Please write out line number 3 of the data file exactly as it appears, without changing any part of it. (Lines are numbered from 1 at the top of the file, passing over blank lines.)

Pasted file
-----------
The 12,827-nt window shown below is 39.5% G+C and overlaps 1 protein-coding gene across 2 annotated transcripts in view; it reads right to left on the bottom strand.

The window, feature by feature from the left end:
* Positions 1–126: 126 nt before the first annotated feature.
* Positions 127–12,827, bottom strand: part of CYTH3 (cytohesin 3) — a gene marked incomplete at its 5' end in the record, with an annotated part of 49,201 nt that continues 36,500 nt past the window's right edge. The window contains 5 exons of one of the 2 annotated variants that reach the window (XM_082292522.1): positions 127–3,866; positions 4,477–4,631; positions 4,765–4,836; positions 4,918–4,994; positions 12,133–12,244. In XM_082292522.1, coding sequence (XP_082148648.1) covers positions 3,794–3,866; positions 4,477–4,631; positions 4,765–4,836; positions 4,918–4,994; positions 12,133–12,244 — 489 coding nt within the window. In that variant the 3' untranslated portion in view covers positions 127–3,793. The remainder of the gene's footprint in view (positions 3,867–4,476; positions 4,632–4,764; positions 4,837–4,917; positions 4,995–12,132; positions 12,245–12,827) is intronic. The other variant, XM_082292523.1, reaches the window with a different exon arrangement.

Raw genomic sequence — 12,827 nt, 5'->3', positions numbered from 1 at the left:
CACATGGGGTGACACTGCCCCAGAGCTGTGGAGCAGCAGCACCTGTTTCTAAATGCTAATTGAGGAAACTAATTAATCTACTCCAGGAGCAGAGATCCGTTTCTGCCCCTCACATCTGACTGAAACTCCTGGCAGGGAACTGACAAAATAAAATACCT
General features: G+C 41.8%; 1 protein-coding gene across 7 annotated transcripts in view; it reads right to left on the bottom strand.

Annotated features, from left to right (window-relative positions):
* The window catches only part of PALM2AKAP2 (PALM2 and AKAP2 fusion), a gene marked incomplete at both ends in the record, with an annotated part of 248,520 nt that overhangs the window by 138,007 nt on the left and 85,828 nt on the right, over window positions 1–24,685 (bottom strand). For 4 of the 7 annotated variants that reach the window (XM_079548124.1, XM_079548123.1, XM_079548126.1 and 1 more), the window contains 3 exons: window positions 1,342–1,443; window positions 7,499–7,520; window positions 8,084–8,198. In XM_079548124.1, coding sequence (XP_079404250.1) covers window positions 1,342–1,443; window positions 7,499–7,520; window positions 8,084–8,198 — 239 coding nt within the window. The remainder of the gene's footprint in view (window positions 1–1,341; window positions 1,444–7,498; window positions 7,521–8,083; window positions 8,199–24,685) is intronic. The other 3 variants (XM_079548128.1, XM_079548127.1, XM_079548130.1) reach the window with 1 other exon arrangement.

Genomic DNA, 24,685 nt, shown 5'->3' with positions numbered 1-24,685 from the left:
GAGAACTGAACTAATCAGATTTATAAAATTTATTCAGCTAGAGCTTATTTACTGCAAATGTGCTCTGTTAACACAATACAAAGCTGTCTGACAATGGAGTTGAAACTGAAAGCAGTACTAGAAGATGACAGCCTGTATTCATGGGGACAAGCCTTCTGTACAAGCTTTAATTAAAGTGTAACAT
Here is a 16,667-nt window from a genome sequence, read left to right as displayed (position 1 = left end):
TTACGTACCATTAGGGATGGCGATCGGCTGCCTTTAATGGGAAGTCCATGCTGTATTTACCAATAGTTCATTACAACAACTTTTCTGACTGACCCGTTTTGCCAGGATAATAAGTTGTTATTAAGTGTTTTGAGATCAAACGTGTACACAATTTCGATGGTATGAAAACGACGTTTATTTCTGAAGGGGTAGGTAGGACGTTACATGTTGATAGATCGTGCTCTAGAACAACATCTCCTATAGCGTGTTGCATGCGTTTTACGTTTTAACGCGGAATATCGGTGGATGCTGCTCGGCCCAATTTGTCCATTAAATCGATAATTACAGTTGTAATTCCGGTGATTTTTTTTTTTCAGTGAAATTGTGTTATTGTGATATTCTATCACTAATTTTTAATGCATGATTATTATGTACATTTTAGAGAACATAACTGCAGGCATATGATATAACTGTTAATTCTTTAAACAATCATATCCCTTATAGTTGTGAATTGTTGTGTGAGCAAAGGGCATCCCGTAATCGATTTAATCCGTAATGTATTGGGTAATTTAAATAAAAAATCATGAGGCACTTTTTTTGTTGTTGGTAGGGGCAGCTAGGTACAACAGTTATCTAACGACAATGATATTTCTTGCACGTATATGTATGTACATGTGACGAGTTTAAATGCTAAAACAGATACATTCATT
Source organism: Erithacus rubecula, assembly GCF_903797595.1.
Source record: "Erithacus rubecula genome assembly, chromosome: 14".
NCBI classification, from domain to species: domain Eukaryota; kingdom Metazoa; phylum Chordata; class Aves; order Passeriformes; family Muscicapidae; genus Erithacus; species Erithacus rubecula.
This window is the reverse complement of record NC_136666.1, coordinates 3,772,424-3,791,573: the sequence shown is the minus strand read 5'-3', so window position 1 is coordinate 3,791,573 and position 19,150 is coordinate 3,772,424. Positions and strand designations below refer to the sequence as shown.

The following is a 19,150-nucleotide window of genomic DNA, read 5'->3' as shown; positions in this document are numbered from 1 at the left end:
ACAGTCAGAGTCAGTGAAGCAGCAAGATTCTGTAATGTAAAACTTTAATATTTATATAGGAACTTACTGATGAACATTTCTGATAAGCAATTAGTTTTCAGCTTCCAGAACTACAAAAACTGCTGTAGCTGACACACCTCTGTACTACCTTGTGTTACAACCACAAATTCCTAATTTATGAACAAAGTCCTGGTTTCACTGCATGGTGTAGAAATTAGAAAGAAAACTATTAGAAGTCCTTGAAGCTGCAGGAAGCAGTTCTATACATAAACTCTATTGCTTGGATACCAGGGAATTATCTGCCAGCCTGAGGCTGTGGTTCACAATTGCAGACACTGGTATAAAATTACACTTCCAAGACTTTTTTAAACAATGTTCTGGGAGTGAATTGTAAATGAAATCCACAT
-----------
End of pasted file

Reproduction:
* Positions 1–126: 126 nt before the first annotated feature.